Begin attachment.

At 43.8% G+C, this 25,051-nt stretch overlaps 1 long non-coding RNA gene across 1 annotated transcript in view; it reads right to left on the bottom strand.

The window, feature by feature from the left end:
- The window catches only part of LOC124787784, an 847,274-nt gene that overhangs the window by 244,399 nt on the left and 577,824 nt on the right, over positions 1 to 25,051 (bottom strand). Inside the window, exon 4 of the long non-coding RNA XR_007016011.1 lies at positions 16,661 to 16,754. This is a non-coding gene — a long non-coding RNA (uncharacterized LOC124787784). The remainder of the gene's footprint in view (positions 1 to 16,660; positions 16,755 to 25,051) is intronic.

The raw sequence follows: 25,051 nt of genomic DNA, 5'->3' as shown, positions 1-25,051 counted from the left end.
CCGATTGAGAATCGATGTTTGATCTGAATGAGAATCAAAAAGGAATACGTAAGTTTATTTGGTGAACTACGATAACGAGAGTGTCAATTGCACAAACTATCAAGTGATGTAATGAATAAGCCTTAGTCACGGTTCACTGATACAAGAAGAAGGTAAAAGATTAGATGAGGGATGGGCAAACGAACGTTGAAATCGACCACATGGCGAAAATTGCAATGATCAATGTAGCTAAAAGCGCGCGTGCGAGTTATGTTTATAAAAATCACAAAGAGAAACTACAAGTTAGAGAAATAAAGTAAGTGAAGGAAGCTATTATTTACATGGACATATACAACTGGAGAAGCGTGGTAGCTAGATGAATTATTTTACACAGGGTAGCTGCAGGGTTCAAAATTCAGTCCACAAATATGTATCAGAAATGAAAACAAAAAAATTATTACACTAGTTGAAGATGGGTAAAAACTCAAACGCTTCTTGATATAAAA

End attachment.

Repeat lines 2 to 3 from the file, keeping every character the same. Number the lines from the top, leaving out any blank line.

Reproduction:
The window, feature by feature from the left end:
- The window catches only part of LOC124787784, an 847,274-nt gene that overhangs the window by 244,399 nt on the left and 577,824 nt on the right, over positions 1 to 25,051 (bottom strand). Inside the window, exon 4 of the long non-coding RNA XR_007016011.1 lies at positions 16,661 to 16,754. This is a non-coding gene — a long non-coding RNA (uncharacterized LOC124787784). The remainder of the gene's footprint in view (positions 1 to 16,660; positions 16,755 to 25,051) is intronic.